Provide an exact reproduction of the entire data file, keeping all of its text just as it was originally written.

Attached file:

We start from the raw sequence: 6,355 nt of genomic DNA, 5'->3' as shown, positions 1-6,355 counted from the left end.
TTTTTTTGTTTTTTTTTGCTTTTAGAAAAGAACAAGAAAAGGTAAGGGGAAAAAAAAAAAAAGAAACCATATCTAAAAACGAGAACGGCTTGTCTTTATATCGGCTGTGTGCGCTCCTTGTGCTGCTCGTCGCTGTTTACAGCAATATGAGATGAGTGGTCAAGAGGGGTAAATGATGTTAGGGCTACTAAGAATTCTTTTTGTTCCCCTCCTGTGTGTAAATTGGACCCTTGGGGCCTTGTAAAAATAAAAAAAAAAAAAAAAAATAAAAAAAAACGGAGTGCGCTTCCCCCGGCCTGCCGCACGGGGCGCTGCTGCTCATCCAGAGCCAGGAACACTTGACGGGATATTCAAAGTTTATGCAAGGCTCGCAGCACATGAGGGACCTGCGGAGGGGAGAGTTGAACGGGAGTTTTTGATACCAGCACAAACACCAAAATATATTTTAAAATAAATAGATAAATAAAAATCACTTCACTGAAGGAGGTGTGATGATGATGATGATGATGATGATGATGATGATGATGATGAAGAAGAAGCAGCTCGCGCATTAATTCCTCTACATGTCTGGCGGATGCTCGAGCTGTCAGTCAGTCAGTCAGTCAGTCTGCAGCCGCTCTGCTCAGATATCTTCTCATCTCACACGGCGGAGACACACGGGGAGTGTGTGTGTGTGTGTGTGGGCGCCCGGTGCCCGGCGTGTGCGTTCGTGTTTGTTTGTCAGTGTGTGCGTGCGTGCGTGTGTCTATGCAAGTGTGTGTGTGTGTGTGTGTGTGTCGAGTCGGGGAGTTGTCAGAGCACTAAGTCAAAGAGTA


We start from the raw sequence: 6,355 nt of genomic DNA, 5'->3' as shown, positions 1-6,355 counted from the left end.
TTTTTTTGTTTTTTTTTGCTTTTAGAAAAGAACAAGAAAAGGTAAGGGGAAAAAAAAAAAAAGAAACCATATCTAAAAACGAGAACGGCTTGTCTTTATATCGGCTGTGTGCGCTCCTTGTGCTGCTCGTCGCTGTTTACAGCAATATGAGATGAGTGGTCAAGAGGGGTAAATGATGTTAGGGCTACTAAGAATTCTTTTTGTTCCCCTCCTGTGTGTAAATTGGACCCTTGGGGCCTTGTAAAAATAAAAAAAAAAAAAAAAAATAAAAAAAAACGGAGTGCGCTTCCCCCGGCCTGCCGCACGGGGCGCTGCTGCTCATCCAGAGCCAGGAACACTTGACGGGATATTCAAAGTTTATGCAAGGCTCGCAGCACATGAGGGACCTGCGGAGGGGAGAGTTGAACGGGAGTTTTTGATACCAGCACAAACACCAAAATATATTTTAAAATAAATAGATAAATAAAAATCACTTCACTGAAGGAGGTGTGATGATGATGATGATGATGATGATGATGATGATGATGATGAAGAAGAAGCAGCTCGCGCATTAATTCCTCTACATGTCTGGCGGATGCTCGAGCTGTCAGTCAGTCAGTCAGTCAGTCTGCAGCCGCTCTGCTCAGATATCTTCTCATCTCACACGGCGGAGACACACGGGGAGTGTGTGTGTGTGTGTGTGGGCGCCCGGTGCCCGGCGTGTGCGTTCGTGTTTGTTTGTCAGTGTGTGCGTGCGTGCGTGTGTCTATGCAAGTGTGTGTGTGTGTGTGTGTGTGTCGAGTCGGGGAGTTGTCAGAGCACTAAGTCAAAGAGTA